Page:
When you’re pregnant, your doctor or midwife will want to conduct blood tests to check for various health concerns throughout your pregnancy. So, what type of blood tests will you have during your pregnancy, what exactly do these tests check for and why are they important for you and your baby’s health?
The first and arguably most anticipated blood test you have in pregnancy is the one that confirms that you are in fact pregnant. This blood test checks for the level of beta-human chorionic gonadotropin in your body. This hormone is produced by cells of the developing pregnancy and is detectable in urine and blood.
Typically following a positive urine pregnancy test you will confirm the pregnancy via an HCG blood test. The level of the beta HCG hormone detected can help inform how many weeks pregnant you are, however determining your due date is best done based on your period dates and/or first ultrasound done by Dr Joseph Sgroi, a leading obstetrician, because the normal range for HCG varies widely.
In early pregnancy, you will have a blood test that provides myriad results. These results will form the baseline bloodwork for your pregnancy and include tests for blood group and antibodies, a full blood examination, immunity to varicella (chickenpox) and rubella, HIV/hepatitis/syphilis status, ferritin (iron) level, vitamin D level and thyroid function levels. Based on these results you may be asked to commence particular supplements or medications, such as iron or vitamin D, on top of your standard pregnancy multivitamin. Dr Joseph Sgroi and his staff will notify you of any additional supplementation you require.
The results also help Dr Joseph Sgroi to deliver the best possible care to you. For example, if you have a negative blood group you will require anti-D injections in pregnancy, or if there is evidence of blood antibodies you will be more closely monitored. The results also help keep you and the team involved with your care safe. For example, if you have hepatitis/HIV/syphilis you will need to take medication to protect you and your baby, and Dr Joseph Sgroi and his midwives will take appropriate precautions to keep themselves safe.
Dr Joseph Sgroi will also offer you screening for aneuploidy – or chromosomal abnormalities in pregnancy such as Down’s Syndrome. It is best to think about whether you actually wish to know the result of the test. Dr Joseph Sgroi will tell you that there are only two reasons for screening for chromosomal abnormalities.
These include if you would act on the result by medical interrupting (terminating) the pregnancy; or if it would better inform you of having a child with special needs. If your intent is not to medically interrupt a pregnancy or if you don’t wish to know then it is best not to have the test done.
Another test offered to you is Genetic Carrier Screening. This looks at commonly inherited conditions that can be passed on from parents to their offspring. Usually, these required two faulty genes, one coming from the maternal and the other from the paternal side.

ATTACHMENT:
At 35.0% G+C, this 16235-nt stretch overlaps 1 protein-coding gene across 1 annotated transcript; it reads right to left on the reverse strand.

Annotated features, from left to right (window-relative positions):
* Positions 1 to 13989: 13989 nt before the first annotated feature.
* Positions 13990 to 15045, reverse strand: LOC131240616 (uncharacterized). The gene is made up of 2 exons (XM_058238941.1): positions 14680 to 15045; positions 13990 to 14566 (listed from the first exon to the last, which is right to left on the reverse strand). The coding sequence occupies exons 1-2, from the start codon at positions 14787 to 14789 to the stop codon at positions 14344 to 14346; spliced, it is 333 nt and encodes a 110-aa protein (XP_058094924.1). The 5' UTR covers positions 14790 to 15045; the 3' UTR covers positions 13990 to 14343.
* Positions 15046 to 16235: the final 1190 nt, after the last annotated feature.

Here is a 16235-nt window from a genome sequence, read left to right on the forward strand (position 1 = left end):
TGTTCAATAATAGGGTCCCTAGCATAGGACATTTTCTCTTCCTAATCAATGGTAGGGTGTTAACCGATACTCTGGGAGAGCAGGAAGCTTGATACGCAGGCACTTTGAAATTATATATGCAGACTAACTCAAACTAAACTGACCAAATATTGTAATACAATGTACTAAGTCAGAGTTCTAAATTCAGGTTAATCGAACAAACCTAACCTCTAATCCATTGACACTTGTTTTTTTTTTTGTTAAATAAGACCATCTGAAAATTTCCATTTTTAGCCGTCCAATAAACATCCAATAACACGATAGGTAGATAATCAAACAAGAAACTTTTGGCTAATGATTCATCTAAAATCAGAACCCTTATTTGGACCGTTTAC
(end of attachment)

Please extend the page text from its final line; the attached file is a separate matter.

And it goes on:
Therefore, the fact that there isn’t a family history of genetically inherited conditions doesn’t mean there isn’t a chance of having a child born with one. Usually, this test is done as a saliva test. Genetic Conditions screening include Cystic Fibrosis, Spinal Muscular Atrophy and Fragile X.
The next group of blood tests will be between 26 and 28 weeks and include repeat screening for full blood examination, blood group and antibodies and ferritin (iron) level. This blood test will also include gestational diabetes screening in the form of an oral glucose tolerance test, or OGTT. The OGTT identifies women who have developed gestational diabetes. The test takes two hours and requires three separate blood samples to be taken.
The test involves you fasting from midnight the night before, having a fasting blood test the following morning, drinking a concentrated glucose drink, and then having two further blood tests: one an hour after drinking the glucose drink and one an hour later still.
If one, two or all three blood test results are elevated the result is positive for gestational diabetes. Dr Joseph Sgroi’s Diabetic Nurse Educator Emily Fitz will notify you if you have Gestational Diabetes. If your result is normal then you won’t receive a notification.
The final routine set of pathology tests in pregnancy is done at 36 weeks. This group of tests includes a full blood examination, ferritin level and a vaginal swab for a bacteria called Group B Streptococcus, or GBS. GBS is a common transient bacteria that can be present in the vagina. It is not an infection, nor is it sexually transmitted, rather it forms part of the normal bacteria that live in the body.
Adults can clear the bacteria themselves as they have strong immunity; babies who are born vaginally, however, can become colonised with GBS if it is present at birth and as babies have immature immunity, in rare circumstances (1-2 in 1000 live births) GBS can cause a neonatal infection. If GBS is detected, women will be administered IV antibiotics during labour to reduce the risk of transmission to the baby.
If you require any further information or have an enquiry, please contact us and we’ll get in touch with you shortly.